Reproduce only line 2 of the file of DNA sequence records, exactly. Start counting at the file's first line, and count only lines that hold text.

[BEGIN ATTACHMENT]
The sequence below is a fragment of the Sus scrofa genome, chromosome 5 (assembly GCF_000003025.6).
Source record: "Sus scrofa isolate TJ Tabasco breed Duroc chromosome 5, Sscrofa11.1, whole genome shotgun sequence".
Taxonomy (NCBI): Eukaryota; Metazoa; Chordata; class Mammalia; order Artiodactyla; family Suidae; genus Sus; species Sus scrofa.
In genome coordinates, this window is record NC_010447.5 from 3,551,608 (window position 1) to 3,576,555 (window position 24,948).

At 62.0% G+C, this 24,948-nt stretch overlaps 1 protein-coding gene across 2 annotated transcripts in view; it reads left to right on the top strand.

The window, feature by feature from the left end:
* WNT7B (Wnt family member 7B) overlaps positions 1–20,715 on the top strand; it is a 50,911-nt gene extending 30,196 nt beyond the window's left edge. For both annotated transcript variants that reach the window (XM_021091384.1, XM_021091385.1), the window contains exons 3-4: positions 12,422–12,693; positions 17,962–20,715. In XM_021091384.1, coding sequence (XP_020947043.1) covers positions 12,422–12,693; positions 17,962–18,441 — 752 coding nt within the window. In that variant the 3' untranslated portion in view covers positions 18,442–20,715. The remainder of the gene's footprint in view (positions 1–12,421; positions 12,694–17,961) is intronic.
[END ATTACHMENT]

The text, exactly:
Source record: "Sus scrofa isolate TJ Tabasco breed Duroc chromosome 5, Sscrofa11.1, whole genome shotgun sequence".